Tag Archives: dystopia

Collective Action in Fiction: Dive into Dystopian World of Wool

Howley, Hugh. Wool (Silo Saga). Broad Reach Publishing

Howley, Hugh. Wool (Silo Saga). Broad Reach Publishing

By Deana A. Rohlinger

I love reading fiction. I read it while I am eating my lunch, standing in line at the grocery store, and late at night when I really should be sleeping – whatever it takes to cram a little fiction into my day. Until recently, I was reluctant to admit what kind of fiction keeps me up until 1am – dystopia fiction. I cannot seem to read enough about what happens to society when, for one reason or another, everything begins to (or already has) fallen apart.

There are lots of books that I have gleefully consumed in the wee morning hours – Mira Grant’s tales of free press and politics in the wake of the zombie-apocalypse, Veronica Roth’s coming-of-age stories in a crumbling utopian society, and Margaret Atwood’s  terrifying description of the ultimate feminist backlash. What made me feel better about my preferences in fiction? Reading The Hunger Games trilogy and, more specifically, my decision to integrate the series into my undergraduate course on Collective Action and Social Movements. It wasn’t until I started brainstorming assignments for the class that I realized the appeal of dystopia fiction – these are compelling stories about power, repression, and (sometimes violent) social change. Continue reading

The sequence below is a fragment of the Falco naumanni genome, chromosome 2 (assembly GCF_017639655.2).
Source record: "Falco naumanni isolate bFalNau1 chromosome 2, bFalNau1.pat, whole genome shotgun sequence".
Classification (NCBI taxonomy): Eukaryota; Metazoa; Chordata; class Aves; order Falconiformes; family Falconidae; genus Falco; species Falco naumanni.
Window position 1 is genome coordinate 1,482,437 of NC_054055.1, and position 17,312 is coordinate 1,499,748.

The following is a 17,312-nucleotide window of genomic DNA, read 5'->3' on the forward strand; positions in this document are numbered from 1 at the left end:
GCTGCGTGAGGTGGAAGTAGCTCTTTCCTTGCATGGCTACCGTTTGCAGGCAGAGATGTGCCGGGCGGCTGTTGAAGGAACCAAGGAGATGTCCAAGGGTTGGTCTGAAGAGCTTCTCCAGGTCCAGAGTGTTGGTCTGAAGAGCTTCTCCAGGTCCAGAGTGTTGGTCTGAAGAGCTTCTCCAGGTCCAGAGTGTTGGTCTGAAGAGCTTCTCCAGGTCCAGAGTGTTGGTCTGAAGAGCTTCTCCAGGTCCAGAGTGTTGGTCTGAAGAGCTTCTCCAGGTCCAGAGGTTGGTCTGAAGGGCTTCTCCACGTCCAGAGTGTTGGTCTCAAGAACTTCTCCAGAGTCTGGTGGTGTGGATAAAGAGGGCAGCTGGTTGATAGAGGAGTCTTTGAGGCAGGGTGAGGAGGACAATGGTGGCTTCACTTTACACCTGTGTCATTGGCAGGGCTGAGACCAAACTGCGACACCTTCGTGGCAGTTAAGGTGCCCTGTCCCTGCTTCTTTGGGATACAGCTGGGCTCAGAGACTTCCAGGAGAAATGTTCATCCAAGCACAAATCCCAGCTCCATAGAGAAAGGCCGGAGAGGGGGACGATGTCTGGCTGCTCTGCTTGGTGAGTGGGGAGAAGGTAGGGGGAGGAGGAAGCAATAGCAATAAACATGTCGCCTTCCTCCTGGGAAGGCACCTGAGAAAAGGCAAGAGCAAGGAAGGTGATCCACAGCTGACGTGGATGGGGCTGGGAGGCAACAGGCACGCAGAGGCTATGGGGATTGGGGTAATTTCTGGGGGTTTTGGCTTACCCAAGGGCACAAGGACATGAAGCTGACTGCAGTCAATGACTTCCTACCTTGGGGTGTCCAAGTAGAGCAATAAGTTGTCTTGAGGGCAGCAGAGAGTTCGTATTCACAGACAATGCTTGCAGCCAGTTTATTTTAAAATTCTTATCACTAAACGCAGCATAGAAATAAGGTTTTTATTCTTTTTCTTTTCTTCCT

Filed under Essay Dialogues, Great Books for Summer Reading 2014